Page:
The physics help a bit here. Aeroplanes are designed both to take off and land facing into the wind. This means the flow through the airport is generally all in one direction. The controller in charge of departures handles the upwind side of the map and the arrivals person takes downwind. There's a funnel of space, clearly marked on their monitors, into which the new take-offs fan out. Arrivals that are flying downwind towards Dubai have to avoid that region, overshooting the airport and looping back into a funnel of their own. That's how things usually work, anyway. "They can obviously, in order to expedite things," says Whyte airily, "go through each other's airspace. It requires co-ordination though."
Whyte has worked in air traffic control for 25 years, most of his adult life. A Scotsman who grew up in South Africa, he arrived in the UAE from the UK 13 years ago. ("The original plan," he says, "as with nine out of 10 people you speak to, was a couple of years. A change in lifestyle and here I am, still here and still loving it.") His managerial duties have dragged him away from the radar console, though not for long. "In January I'm training up on the tower again," he says. "I'm looking forward to that .... It's not just a job, it's a real passion." Still, for someone who likes they way radar forces you to think ahead, Whyte's supervisory role gives him plenty to anticipate. As the dots on the radar keep shifting, the world of air traffic control is reconfiguring itself in so many ways it would take an ATC to stay on top of them.
Never mind the ever-mounting volume of traffic. Never mind the challenge of Emiratising a job that Whyte concedes is "historically not a glamorous position," but which requires an incredibly severe three-year course of vocational training. Let's start with the small stuff: technology. It's part of the mythology of air traffic control that computers haven't been able to replace the little paper slips - flight strips, as they're called - on which controllers record details about incoming and outgoing flights. The New Yorker writer Malcolm Gladwell once made this odd fact the centrepiece of an essay about the primacy of paper in a knowledge economy. "Had the computer come first," he concluded, "and paper second - no one would raise an eyebrow at the flight strips cluttering our air traffic control centres." Except, as Whyte explains, it isn't true. "We are working towards electronic process strips," he says. "We've just gone through a tender process. We're waiting for the bids." New Zealand has already kitted out several towers with a computerised system. The advantage is that more information can be recorded - for instance if every piece of data entered carries a time stamp - and the archives can be searched and analysed easily. From such analyses, it is hoped that greater operational efficiencies may be discovered.
Training is another area where the role of computers is changing. In a replica of the radar room, controllers are put through simulations of various traffic situations. The simulations are scripted rather than randomly generated - shades of the Kobayashi Maru sequence in the recent Star Trek film. But as Whyte says: "We try to cover as many different scenarios as we possibly can," and random generation would be a slow way to cover the bases. Here's the thing, though: part of the air traffic operation is going to relocate to Dubai World Central Maktoum International, and that will have repercussions for training. "Because it's a greenfield airport," says Whyte, "the training at DWCMI will be simulated only." That is, there will be no live radar exercises.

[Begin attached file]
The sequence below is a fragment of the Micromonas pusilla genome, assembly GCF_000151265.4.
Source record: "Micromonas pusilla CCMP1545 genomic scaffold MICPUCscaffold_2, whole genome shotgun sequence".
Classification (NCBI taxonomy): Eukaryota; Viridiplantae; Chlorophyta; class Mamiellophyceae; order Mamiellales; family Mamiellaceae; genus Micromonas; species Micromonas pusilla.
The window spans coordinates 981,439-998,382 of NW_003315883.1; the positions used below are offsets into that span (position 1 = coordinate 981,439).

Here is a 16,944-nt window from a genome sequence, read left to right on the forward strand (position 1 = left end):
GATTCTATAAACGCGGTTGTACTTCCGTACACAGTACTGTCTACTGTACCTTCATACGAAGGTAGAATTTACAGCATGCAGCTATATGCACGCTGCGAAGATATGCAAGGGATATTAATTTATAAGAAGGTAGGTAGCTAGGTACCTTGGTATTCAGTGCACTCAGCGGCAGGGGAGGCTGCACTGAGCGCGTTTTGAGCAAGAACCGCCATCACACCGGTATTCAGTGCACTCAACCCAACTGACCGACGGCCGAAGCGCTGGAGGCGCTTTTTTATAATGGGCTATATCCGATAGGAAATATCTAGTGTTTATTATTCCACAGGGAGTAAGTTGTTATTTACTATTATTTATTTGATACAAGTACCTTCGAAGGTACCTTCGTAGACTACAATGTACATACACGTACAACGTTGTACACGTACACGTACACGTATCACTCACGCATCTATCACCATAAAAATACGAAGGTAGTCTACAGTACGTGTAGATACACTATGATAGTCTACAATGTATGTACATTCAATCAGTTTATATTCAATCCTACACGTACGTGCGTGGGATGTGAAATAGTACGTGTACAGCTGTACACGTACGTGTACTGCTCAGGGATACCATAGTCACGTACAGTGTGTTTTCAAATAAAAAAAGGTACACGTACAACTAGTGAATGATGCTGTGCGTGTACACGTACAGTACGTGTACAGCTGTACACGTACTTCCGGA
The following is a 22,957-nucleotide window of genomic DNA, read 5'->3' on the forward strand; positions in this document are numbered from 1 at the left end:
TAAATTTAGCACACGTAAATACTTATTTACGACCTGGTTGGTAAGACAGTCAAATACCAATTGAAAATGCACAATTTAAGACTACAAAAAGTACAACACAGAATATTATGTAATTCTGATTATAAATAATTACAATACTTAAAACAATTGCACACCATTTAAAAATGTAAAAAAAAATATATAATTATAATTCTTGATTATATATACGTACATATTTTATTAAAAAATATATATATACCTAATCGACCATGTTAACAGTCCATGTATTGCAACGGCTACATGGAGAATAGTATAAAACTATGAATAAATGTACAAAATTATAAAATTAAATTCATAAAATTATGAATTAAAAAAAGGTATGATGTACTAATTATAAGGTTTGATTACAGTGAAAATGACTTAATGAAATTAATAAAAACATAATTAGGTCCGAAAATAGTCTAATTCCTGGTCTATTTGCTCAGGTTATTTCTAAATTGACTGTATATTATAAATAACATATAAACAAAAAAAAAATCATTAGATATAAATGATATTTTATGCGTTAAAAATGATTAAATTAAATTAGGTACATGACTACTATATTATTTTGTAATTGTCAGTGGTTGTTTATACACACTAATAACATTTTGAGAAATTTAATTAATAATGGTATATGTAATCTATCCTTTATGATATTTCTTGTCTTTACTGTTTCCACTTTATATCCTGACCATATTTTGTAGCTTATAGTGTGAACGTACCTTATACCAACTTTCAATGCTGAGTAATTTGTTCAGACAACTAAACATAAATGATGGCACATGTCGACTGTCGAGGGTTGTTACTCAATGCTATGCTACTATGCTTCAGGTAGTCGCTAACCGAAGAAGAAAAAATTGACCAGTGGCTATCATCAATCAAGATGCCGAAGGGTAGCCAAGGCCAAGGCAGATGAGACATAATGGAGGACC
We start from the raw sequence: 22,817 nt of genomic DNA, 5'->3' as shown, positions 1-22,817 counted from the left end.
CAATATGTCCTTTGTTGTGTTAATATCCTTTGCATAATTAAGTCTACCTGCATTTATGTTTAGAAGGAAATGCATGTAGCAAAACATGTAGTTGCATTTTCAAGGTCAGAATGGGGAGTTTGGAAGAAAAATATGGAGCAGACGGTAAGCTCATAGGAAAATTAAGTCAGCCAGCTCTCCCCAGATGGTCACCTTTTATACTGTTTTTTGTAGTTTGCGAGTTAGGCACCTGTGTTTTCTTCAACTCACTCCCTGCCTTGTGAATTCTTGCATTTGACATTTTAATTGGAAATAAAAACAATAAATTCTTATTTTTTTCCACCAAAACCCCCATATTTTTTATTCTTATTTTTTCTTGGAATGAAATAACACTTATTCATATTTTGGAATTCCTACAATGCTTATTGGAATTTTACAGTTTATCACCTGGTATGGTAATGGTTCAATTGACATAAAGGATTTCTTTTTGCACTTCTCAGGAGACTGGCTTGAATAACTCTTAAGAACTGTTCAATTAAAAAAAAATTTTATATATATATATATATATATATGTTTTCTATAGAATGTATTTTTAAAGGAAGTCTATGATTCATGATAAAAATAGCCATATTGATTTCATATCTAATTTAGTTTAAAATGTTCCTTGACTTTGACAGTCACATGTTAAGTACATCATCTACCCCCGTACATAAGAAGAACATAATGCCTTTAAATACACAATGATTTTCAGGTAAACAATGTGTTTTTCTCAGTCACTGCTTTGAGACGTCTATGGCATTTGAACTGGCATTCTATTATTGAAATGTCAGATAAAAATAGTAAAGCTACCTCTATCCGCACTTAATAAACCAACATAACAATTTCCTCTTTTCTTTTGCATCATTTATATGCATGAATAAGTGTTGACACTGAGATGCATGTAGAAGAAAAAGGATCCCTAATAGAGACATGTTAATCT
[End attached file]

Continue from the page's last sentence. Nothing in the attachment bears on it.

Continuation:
Then there's DWCMI itself. A large chunk of Dubai's air traffic control operation is to shift halfway across Dubai over the next couple of years - "probably the end of 2011," Whyte says, though that depends on when the building work is finished. The tower will stay put of course: the best place to watch an aerodrome is inside the aerodrome. But the windowless radar room could be anywhere, and where it's going to be is a new technical facility at Jebel Ali. So, there's the puzzle of how to move premises without leaving a sky full of planes to fend for itself. "We're exploring the different options," Whyte says. "One option of course is having a joint operation" - that is, two radar departments watching the same patch of sky. "We're looking to choose the safest and most efficient transition. But it's going to take an awful lot of planning because we want to make sure we get it right."
Later in our talk, Whyte dismisses my suggestion that air traffic control must be a uniquely taxing business for the nerves. "Any unusual situation of course elevates your senses, gets the adrenalin going, and that's where the stress comes in," he says. "But overall the guys are generally very relaxed, highly qualified, well trained, know what they're doing and are trained to react to those unusual events." Surely with the changes afoot in Dubai air navigation, soon every event will be an unusual event. Whyte isn't fazed. "Anything new that is introduced will go through a very robust training scheme," he says. "We won't just walk up and stick in a new voice switch."
"You think it's a very stressful job," he tells me, "but you look around you: everyone's very calm." The tower is filled with a gentle hubbub. "We try and manage the workload," he says. "We try and make sure that we manage the traffic as efficiently as we can." And down on the tarmac, the planes keep rising and falling, guided through their invisible mazes by pure attention. The trick is, you just have to keep thinking ahead.